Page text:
3. Thoroughly re-evaluating my professional musical life, what my priorities and ambitions were, why I was doing it at all etc. This in combination with (1) above.

4. Excessive amounts of posting on internet forums. We don't have a TV so it's something of a replacement.

Everyone's mood is affected by how well or badly their work goes, and this is probably more true of creative types whose deepest personality and sense of self is very closely intertwined with their work. But if you have a serious, ongoing problem that you have noticed is closely related to your musical activities, then there's a good chance that there's some problematic, unresolved issue in what drives you to do music in the first place. Addressing this doesn't necessarily mean you will stop doing music, although that is of course a common fear. For me, there was a period in which I did very much lose my musical "centre", and I had to go through that and accept the POSSIBILITY of never getting it back, as part of the healing process. But eventually a new and different centre emerged, with a much more positive outlook than my previous one.

If the things you mention are seriously affecting your emotional stability, relationships or productivity, you should consider getting professional help. Beating it ain't easy, but it can be done.

Oh, and read "Depression and How To Survive It" by Spike Milligan, one of its most well-known sufferers.
Wurlitzer
Regular
Posts: 403
Joined: Wed Dec 11, 2002 1:00 am

Re: Musicians and depression.

Postby Marbury » Fri Feb 18, 2005 8:05 am

Thanks for the encouragement.

The other thing I forgot to mention is that I am so unhappy in my day job.I think this has a major effect on my outlook as it is not creative in any way and totally boring.I have a deep yearning to make music my carear but its hard.I do write tracks for a library but this isn't going to give me a full time income.

I would like some direction on what places to look where I can get contacts in the music industry and put my studio to use.I also have a photographic and Art design background.People suggest, "look for something else", but its not like that with muic.Whee do I look for getting work?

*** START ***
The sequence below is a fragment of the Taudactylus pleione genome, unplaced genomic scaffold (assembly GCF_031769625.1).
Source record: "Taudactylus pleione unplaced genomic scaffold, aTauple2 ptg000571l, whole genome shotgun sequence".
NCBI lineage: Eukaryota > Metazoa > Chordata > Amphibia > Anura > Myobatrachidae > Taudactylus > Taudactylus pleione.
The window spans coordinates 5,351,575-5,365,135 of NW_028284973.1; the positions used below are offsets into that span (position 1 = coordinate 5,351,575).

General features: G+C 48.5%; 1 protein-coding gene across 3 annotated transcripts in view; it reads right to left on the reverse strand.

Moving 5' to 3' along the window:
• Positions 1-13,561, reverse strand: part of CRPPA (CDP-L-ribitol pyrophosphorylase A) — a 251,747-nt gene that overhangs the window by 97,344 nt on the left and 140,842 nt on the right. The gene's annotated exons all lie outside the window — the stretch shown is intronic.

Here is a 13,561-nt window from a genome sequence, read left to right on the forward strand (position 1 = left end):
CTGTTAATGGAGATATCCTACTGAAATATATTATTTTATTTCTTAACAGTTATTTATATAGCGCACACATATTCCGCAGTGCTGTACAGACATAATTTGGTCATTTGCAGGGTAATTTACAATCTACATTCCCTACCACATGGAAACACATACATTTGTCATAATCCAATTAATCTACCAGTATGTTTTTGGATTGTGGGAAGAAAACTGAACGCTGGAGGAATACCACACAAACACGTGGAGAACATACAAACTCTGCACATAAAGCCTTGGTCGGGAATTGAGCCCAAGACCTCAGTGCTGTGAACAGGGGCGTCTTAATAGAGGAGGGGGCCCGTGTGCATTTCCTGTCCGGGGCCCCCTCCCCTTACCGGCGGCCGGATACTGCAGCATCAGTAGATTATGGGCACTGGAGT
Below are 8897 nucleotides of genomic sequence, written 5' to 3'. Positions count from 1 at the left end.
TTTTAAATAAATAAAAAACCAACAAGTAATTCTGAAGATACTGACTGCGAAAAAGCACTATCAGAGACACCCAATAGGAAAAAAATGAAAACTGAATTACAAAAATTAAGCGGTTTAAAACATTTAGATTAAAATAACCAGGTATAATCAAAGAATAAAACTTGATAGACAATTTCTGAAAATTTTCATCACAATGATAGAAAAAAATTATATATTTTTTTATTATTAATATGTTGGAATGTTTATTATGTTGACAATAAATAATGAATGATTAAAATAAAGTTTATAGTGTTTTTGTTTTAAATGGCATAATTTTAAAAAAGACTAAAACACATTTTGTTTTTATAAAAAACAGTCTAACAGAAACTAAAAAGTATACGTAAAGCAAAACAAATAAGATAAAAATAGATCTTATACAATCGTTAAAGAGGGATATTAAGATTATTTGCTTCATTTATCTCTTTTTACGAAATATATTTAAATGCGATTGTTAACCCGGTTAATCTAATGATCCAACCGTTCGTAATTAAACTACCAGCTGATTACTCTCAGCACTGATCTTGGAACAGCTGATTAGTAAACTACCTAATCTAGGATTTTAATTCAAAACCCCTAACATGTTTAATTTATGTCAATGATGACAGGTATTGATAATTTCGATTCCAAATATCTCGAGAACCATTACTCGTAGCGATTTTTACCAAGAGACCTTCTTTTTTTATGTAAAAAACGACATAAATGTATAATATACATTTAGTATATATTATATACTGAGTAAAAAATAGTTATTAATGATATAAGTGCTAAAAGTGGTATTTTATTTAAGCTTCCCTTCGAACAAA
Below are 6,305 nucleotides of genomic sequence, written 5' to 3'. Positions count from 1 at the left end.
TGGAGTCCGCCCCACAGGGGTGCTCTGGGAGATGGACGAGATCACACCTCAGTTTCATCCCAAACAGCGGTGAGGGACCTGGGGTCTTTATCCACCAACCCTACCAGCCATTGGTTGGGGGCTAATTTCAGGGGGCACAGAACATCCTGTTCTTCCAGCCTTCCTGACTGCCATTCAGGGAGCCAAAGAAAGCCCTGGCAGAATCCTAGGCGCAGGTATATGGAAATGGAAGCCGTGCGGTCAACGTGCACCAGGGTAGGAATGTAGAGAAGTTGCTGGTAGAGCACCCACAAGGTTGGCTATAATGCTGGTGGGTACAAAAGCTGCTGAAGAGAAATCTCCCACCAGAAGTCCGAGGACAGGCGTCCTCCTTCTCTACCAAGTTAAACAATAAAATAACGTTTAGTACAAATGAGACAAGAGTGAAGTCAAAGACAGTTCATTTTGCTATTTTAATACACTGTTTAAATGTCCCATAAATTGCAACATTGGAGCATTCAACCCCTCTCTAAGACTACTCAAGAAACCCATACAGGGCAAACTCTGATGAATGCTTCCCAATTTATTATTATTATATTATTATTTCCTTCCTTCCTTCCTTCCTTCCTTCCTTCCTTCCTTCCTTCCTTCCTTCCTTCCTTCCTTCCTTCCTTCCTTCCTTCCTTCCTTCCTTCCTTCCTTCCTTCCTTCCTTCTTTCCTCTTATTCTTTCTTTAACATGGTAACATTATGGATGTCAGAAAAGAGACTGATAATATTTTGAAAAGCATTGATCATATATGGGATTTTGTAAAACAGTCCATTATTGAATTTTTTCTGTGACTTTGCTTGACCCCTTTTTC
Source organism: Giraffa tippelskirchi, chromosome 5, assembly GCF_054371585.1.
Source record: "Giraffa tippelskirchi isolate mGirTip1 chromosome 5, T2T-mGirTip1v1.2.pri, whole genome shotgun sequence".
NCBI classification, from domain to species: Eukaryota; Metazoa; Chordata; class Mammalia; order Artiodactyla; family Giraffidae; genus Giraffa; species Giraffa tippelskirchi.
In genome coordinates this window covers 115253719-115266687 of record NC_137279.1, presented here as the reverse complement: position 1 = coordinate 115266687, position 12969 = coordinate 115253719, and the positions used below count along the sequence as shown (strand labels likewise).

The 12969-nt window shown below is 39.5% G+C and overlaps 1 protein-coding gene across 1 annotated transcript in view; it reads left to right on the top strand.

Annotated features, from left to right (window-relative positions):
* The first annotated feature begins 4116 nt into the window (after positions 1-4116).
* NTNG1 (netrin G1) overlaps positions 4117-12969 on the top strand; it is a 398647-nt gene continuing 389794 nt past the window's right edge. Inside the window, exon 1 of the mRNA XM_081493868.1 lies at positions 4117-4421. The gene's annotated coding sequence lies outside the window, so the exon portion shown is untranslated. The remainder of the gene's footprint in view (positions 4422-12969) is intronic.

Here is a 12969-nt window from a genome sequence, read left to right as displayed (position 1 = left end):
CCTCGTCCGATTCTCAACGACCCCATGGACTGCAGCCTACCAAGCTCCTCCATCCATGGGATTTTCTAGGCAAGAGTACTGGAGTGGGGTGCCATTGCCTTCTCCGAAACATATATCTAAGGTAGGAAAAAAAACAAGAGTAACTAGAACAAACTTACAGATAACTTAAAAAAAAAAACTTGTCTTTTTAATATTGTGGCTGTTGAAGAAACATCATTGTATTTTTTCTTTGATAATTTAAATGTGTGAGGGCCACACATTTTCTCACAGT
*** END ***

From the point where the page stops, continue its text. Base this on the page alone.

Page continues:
I just need direction and vision to focus on.


Ian.
Marbury
Frequent Poster
Posts: 718
Joined: Thu Aug 28, 2003 12:00 am
Location: Cheshire, UK
 

Re: Musicians and depression.

Postby Rick Taylor » Fri Feb 18, 2005 8:41 am

What do you want to do?
Rick Taylor
Regular
Posts: 50
Joined: Sun Feb 22, 2004 1:00 am

Re: Musicians and depression.

Postby Kemical Al » Fri Feb 18, 2005 11:12 am

Get out in the sunshine & do more exercise, sitting in front of PC monitors in a dark studio is not the healthiest of places to spend long periods of time. Do some good things for people, the thanks & appreciation will help. Take Wurlitzers advice & dump the telly (Eastenders alone is enough to depress anyone!) Finally, do something about the crappy job, even if it means going to college & learning a new skill or taking a dip in salary for a while. life is too short to waste on stuff you don't like doing.

Good luck & look on the bright side, most geniuses suffer from depression at some time or other.

Al.
User avatar
Kemical Al
Posts: 1
Joined: Sat Oct 20, 2001 12:00 am

Re: Musicians and depression.

Postby www.7161.com » Fri Feb 18, 2005 11:31 am

al's right, excercise, excercise, excercise, get those happy chemicals flowing. Join an aikido class or something too, and cut ALL diary products from your diet, dont eat that [ ****** ].

mind you, you can also exploit that depression which often feeds the best songs (just look at all the great depressive writers in history)

'happy' is overrated btw so dont worry about it :)
www.7161.com
Poster
Posts: 20
Joined: Thu Sep 02, 2004 12:00 am

Re: Musicians and depression.